The Entertaining History of Dog and Pony Shows

The phrase doesn't usually refer to dogs and ponies anymore.

Dog and pony shows were once all the rage.
Dog and pony shows were once all the rage. / CSA Images/Getty Images (dog and pony); Big_Ryan/DigitalVision Vectors/Getty Images (background)

You’ve likely heard a disappointed person describe an underwhelming event as “a dog and pony show.” When people talk about a dog and pony show today, they usually mean a flashy presentation or gathering that’s all about appearances, with little real substance. But where does this phrase come from, and what’s its history?

What Does Dog and Pony Show Mean?

In everyday language, a dog and pony show refers to a performance or presentation meant to impress, but is lacking depth or real content. Think: a really elaborate—and really bad—sales pitch or political rally. It typically has a negative connotation, suggesting that style was used over substance. 

Nowadays, people toss around the phrase to mock or criticize political and corporate shenanigans. But if hearing it brings to mind the image of trained dogs and ponies doing tricks to entertain an audience, you’re not far off from where the term originated. 

The True Origins of Dog and Pony Shows

To find the roots of the phrase, we need to go back to the 19th century, a time when traveling entertainment was all the rage. Dog and pony shows were a popular form of recreation that toured towns and cities. As the name suggests, they showcased trained dogs and ponies, but could also include other animals like monkeys and goats.

These shows featured a variety of acts, from impressive displays of animal agility to funny routines that delighted audiences of all ages. They were a big hit in rural areas where access to other forms of entertainment was limited. 

Several of these traveling extravaganzas popped up across the United States. One of the earliest known examples of a dog and pony show is “Morris’ Equine and Canine Paradoxes,” which toured in 1883. Another similar attraction, “Hurlburt’s Dog and Pony Show,” gained popularity in the late 1880s. 

One key figure in the development of the dog and pony show was Henry B. Gentry. He left school in 1885 at age 17 to start his own show, which grew rapidly. Gentry’s “Equine and Canine Paradox” featured various acts, including military ponies, trained dogs, monkeys, and even elephants as it expanded into a full circus.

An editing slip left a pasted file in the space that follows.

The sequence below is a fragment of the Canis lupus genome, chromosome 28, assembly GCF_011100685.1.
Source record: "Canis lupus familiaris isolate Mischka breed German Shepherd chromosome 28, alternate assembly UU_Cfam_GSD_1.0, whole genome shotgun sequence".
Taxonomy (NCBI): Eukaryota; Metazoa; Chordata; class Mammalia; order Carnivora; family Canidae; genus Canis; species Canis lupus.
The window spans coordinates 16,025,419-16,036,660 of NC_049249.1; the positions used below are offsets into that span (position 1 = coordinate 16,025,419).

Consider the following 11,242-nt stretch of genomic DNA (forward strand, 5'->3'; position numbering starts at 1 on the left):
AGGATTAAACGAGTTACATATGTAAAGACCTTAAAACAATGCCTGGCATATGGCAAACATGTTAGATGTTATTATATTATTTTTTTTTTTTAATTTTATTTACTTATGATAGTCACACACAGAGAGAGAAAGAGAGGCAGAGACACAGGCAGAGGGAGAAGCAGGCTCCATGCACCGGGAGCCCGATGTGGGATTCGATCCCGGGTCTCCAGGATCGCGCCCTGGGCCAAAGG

Circus poster showing Louise Hilton perched on a white horse, about to leap over a scarf held by a clown and a ringmaster.
Gentry's dog and pony show eventually morphed into a proper circus show. / Wikimedia Commons // Public Domain

Other showmen, such as Andrew Downie and Leon Washburn, also made names for themselves in the dog and pony show business before moving on to circuses. By the turn of the century, dog and pony shows were everywhere, with new ones popping up regularly. However, they became less common by the 1920s; as the country entered the Great Depression in 1929, it was rare to see one anywhere. 

As the 20th century progressed, the meaning of dog and pony show expanded beyond its literal origins. It started being used metaphorically to describe any presentation or event that relied heavily on flashy theatrics to grab attention. The term found a new home in business, politics, and finance, describing marketing campaigns, product launches, or political rallies that didn’t quite live up to the hype and has become a shorthand for performances that prioritize showmanship over real content. 

While the actual dog and pony shows of the past may have faded into history, the metaphor lives on, reminding us of the appeal of a great performance while serving as a caution for talk without action. 

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